Saturday, February 24, 2007

Getting to Know You

OK - I know I only recently finished up the first draft of my newest book, but I knew (as I finished writing) that the first few chapters needed some major overhauls. With that in mind, I decided to begin rewriting them last night. Hubby was out with a few buddies, the kids were in bed, had the house to myself so I popped in Disc 2 from CSI, Season 5, and sat down to rewrite.

Three hours later, my hand was cramped up, I had red ink all down the outside of that same, crampy hand, and I had completely rewritten the first chapter and was pretty well on my way gutting Chapter Two. I don't think I've seen so much red ink - I had notes on top of notes on top of notes. And this is only the second draft.

For the most part, when I begin a new book, I know only the basics about my characters - where they live, how they live, what they look like, and what their basic personality is. As the book grows, so do they. I learn their habits and their faults, their quirks, and what makes them tick.

I know in this book, my hero, Hugh - Earl of Knightshire - needs to be a bit darker than he was in the original draft. He's a veteran of the War of 1812 and was pretty seriously wounded in battle. He was way too light and fluffy - as the book unfolded, I learned that he is really a rather serious sort. Not exactly a fatalist, but serious. I also know his habits now. Time to go back and incorporate these changes because, let's face it, being sexy just ain't enough.

Miranda - the heroine - is a bit trickier. She's a little whiny in the first draft and I found myself getting more than a little annoyed with her. Need to make her a bit more sympathetic, which I can do now that I know her as well. She's a bit of a free spirit, and very empathetic where Hugh is concerned. They've both lost someone close to them, and that is the catalyst for bringing them together. In the original draft, I hadn't killed off her father, so she wasn't quite as empathetic. The more I thought about it, the more I realized that the poor guy had to go. It's all off screen, though, since it's more backstory than anything and I could avoid that annoying info dump that usually takes place within the first 50 pages.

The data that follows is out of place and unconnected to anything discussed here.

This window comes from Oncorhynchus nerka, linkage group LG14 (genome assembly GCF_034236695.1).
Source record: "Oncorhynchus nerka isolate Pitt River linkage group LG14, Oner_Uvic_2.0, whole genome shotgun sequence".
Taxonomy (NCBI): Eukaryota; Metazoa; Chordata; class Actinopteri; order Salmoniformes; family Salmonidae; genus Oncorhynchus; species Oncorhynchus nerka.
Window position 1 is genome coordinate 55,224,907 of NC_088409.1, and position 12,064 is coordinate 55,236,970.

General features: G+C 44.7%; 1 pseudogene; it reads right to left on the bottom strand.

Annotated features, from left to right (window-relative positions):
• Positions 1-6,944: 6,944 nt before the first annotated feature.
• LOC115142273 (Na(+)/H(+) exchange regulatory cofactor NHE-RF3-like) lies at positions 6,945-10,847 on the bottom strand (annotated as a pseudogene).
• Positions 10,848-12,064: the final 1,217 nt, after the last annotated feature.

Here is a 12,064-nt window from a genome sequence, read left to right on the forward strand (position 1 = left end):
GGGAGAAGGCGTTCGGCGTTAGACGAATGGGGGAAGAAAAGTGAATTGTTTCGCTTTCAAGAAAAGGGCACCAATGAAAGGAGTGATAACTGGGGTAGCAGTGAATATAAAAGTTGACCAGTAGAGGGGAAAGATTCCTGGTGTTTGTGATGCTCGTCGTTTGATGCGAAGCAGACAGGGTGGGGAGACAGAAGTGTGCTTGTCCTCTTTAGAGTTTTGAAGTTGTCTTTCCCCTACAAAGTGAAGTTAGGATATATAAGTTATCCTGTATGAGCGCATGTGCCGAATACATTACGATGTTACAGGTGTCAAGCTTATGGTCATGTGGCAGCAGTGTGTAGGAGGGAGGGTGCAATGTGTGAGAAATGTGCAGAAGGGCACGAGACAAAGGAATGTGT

So now these two have common ground and it will set the tone for their entire relationship. At first, both were rather simple, but after thirty chapters, they've become so much more complex, and I hope, more interesting. It's tough to keep them from being perfect people, which is what they were at the beginning. But perfect people are soooo boring. Give them flaws, and those quirks that make them unique. These traits don't normally emerge until I've gotten to know them a little better. Now that they've arrived, I have to go back and add the highlights and lowlights that make them human. It will take a few more drafts to get that down, but with each one, I see them as more three-dimensional. More real.

From there, the secondary characters will grow as well, since they change through their interaction with the main characters. My villian is a little too villianous. Almost cartoonish, which is never good. I don't like over the top villians. I prefer them to be more complex as well, because no one is all good or all bad. Actually, in this story, the villian isn't really so evil, so much as just blinded by her own wants - more selfish, really. She doesn't see what she's doing as really rotten, she's merely trying to protect her own interests. In the process, she loses the very thing she is scheming so hard to keep.

So, now that I know these people, it's time to bring them to life with each subsequent draft. It should be interesting to see how the story changes, now that those subtle shades are being filled in. I can't wait to see what I end up with as a result.

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